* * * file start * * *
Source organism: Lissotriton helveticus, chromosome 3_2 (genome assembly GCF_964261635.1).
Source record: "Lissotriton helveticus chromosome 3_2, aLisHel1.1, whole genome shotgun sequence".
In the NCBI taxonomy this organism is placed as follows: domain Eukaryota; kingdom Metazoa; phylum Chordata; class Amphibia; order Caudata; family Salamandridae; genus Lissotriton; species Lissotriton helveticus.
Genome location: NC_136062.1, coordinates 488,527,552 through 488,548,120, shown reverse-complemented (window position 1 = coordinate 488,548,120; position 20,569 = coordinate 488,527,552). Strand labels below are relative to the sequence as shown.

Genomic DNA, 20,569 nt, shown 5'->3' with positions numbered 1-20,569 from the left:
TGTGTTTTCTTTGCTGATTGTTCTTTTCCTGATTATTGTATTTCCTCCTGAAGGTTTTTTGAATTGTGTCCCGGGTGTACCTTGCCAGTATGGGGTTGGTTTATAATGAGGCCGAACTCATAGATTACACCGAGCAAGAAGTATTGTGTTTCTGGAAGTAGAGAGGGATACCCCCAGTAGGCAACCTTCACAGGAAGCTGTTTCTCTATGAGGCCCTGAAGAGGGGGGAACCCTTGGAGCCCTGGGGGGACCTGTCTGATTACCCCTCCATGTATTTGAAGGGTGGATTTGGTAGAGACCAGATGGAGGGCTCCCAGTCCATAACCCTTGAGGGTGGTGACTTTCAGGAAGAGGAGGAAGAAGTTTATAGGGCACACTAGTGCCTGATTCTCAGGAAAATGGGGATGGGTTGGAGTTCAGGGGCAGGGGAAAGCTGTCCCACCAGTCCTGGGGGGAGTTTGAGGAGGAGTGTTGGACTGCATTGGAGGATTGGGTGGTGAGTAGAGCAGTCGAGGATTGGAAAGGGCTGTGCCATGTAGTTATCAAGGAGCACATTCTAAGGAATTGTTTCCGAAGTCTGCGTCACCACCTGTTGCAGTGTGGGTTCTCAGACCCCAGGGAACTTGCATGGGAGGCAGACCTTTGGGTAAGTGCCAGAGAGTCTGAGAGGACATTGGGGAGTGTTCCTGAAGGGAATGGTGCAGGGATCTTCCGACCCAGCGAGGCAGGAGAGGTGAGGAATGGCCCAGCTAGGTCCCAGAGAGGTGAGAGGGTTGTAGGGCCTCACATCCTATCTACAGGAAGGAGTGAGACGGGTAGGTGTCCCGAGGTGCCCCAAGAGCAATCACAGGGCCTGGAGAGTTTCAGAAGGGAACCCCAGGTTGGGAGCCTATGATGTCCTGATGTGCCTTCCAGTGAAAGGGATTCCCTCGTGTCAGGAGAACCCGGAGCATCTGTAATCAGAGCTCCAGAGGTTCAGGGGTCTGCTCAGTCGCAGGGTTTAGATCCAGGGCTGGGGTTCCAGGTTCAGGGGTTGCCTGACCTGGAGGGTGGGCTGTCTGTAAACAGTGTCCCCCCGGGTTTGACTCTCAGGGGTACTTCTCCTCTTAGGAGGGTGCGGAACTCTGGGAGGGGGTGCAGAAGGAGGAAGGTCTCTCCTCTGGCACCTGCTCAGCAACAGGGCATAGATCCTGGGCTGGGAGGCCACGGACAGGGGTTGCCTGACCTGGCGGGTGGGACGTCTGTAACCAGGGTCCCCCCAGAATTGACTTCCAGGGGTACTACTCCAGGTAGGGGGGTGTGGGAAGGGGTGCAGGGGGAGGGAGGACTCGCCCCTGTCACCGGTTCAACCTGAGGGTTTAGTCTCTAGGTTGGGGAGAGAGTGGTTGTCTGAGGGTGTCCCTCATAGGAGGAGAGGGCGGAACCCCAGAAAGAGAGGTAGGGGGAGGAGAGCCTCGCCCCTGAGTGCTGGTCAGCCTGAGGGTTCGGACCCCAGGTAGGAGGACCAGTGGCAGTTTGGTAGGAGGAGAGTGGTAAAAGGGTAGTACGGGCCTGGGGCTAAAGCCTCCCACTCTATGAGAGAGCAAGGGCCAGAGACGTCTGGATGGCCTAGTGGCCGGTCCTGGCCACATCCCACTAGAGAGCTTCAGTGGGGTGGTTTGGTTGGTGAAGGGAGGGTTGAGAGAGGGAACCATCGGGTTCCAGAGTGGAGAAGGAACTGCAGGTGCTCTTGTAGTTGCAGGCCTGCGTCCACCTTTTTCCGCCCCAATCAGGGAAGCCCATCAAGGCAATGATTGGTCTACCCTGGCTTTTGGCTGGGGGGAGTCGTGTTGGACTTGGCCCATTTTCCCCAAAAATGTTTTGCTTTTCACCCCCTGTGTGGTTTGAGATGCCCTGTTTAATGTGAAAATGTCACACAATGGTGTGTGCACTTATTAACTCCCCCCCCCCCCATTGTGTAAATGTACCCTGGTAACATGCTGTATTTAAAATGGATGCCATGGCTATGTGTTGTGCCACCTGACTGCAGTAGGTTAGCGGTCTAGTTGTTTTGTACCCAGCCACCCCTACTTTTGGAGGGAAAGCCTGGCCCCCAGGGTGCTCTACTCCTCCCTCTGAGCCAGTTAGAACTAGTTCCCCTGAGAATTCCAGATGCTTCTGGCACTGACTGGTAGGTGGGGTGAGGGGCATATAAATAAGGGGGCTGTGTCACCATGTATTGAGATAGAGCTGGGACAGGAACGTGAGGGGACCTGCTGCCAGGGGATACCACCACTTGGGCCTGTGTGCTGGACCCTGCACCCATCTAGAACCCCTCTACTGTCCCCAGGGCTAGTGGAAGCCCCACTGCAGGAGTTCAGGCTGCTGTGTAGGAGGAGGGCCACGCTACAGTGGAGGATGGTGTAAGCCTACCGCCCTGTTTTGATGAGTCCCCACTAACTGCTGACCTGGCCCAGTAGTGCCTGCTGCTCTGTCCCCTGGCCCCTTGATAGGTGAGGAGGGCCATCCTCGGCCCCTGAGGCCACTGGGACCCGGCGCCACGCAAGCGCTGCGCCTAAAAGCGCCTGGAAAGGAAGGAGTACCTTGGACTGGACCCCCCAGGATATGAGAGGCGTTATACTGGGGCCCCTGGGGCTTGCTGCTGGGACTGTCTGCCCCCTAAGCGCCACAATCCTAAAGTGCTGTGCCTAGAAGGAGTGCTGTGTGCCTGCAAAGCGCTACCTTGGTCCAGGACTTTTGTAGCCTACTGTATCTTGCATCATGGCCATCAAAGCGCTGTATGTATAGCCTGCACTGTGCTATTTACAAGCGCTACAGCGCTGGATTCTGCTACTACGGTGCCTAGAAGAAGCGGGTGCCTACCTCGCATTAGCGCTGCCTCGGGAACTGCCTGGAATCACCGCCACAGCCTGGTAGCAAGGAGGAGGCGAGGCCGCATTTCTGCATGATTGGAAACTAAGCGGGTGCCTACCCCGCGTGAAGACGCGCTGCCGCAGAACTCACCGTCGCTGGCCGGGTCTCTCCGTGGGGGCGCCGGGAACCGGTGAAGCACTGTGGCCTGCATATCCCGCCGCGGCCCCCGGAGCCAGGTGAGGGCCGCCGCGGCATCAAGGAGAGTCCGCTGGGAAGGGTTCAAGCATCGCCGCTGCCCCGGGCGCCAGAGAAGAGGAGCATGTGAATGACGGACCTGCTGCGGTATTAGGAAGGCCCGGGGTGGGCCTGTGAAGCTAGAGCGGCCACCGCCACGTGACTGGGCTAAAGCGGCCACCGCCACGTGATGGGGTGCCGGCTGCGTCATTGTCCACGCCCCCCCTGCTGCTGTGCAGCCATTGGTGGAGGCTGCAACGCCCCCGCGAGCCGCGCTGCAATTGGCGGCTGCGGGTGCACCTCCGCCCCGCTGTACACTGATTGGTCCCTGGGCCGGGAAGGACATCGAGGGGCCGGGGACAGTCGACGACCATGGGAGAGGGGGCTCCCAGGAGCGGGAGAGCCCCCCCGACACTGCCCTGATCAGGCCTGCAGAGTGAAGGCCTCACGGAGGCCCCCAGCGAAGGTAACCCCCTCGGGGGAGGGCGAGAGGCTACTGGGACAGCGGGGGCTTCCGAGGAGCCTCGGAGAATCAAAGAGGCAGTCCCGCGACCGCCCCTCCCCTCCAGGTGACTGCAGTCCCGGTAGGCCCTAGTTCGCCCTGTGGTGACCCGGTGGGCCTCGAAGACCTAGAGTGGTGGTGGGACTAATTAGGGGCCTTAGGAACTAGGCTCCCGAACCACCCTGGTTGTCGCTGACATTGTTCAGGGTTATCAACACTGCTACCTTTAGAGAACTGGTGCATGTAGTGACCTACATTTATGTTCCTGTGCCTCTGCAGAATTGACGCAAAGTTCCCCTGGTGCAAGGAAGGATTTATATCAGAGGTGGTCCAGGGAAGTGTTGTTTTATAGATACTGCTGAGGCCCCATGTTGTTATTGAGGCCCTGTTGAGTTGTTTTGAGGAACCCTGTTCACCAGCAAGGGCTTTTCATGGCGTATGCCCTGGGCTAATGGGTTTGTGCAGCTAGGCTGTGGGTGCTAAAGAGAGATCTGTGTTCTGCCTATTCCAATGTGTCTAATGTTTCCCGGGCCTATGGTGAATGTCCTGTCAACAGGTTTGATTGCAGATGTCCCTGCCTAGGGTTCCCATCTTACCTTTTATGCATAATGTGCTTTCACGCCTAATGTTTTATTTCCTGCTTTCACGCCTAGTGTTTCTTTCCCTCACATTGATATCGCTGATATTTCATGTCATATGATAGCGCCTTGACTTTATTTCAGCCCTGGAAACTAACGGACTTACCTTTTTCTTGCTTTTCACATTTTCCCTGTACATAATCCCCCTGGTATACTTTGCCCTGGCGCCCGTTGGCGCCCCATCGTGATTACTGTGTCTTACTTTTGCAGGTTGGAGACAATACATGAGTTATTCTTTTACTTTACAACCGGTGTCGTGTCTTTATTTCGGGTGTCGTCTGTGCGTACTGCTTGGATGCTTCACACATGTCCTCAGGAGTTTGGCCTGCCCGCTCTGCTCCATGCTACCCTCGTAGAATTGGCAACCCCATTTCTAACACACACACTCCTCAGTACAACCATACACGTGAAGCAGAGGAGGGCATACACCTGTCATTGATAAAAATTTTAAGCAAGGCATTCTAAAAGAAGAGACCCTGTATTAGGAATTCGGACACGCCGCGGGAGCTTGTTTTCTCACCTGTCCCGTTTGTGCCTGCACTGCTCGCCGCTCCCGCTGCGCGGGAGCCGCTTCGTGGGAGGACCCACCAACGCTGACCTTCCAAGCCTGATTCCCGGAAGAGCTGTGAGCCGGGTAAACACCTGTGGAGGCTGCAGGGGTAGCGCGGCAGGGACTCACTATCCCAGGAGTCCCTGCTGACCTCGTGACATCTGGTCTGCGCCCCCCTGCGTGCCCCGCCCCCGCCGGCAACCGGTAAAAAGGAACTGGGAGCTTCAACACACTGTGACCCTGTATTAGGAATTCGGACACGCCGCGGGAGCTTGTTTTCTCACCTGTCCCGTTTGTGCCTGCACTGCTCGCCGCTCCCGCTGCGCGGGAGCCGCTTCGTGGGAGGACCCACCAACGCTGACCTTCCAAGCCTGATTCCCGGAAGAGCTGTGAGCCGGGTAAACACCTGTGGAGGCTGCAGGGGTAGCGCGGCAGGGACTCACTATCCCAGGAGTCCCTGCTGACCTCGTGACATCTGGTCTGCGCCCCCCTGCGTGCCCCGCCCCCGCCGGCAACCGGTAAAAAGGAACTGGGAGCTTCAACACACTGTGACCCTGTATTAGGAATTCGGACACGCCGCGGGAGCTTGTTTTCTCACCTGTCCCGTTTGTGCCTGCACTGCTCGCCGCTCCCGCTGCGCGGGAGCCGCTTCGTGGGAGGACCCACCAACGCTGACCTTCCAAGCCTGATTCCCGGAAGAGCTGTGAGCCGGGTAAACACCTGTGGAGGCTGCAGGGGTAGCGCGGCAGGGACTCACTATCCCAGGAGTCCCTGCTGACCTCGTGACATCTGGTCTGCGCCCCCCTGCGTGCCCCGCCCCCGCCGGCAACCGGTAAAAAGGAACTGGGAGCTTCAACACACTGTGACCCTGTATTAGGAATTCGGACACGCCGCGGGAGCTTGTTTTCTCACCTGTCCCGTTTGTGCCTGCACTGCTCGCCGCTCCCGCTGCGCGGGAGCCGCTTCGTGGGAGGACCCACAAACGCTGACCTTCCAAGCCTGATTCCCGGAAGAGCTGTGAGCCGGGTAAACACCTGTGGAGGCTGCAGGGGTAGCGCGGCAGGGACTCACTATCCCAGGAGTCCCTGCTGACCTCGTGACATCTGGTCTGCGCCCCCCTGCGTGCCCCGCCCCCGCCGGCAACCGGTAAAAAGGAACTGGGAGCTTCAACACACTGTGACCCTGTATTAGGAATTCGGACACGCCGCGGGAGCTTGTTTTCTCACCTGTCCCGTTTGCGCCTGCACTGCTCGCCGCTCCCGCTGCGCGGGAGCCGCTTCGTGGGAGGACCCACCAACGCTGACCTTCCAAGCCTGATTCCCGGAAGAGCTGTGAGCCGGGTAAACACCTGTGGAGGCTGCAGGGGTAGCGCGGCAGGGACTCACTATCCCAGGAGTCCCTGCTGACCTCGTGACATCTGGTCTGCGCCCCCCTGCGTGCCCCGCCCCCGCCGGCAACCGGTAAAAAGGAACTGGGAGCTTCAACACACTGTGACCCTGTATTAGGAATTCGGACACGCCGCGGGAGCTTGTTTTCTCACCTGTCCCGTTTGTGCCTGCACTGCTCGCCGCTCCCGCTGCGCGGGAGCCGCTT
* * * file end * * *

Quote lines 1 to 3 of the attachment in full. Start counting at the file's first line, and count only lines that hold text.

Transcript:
Source organism: Lissotriton helveticus, chromosome 3_2 (genome assembly GCF_964261635.1).
Source record: "Lissotriton helveticus chromosome 3_2, aLisHel1.1, whole genome shotgun sequence".
In the NCBI taxonomy this organism is placed as follows: domain Eukaryota; kingdom Metazoa; phylum Chordata; class Amphibia; order Caudata; family Salamandridae; genus Lissotriton; species Lissotriton helveticus.